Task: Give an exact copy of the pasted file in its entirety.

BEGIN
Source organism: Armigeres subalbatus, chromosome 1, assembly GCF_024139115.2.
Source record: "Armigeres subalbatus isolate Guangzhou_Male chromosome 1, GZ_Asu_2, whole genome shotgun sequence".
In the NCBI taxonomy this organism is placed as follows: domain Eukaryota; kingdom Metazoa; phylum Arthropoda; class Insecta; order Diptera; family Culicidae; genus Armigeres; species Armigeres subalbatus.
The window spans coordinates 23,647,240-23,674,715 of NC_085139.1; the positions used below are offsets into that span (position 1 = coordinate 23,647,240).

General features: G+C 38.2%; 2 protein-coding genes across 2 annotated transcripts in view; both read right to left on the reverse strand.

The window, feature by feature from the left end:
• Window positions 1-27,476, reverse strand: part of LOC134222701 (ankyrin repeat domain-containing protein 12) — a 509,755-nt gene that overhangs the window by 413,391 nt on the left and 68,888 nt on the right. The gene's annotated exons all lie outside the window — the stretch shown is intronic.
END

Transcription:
Source organism: Armigeres subalbatus, chromosome 1, assembly GCF_024139115.2.
Source record: "Armigeres subalbatus isolate Guangzhou_Male chromosome 1, GZ_Asu_2, whole genome shotgun sequence".
In the NCBI taxonomy this organism is placed as follows: domain Eukaryota; kingdom Metazoa; phylum Arthropoda; class Insecta; order Diptera; family Culicidae; genus Armigeres; species Armigeres subalbatus.
The window spans coordinates 23,647,240-23,674,715 of NC_085139.1; the positions used below are offsets into that span (position 1 = coordinate 23,647,240).

General features: G+C 38.2%; 2 protein-coding genes across 2 annotated transcripts in view; both read right to left on the reverse strand.

The window, feature by feature from the left end:
• Window positions 1-27,476, reverse strand: part of LOC134222701 (ankyrin repeat domain-containing protein 12) — a 509,755-nt gene that overhangs the window by 413,391 nt on the left and 68,888 nt on the right. The gene's annotated exons all lie outside the window — the stretch shown is intronic.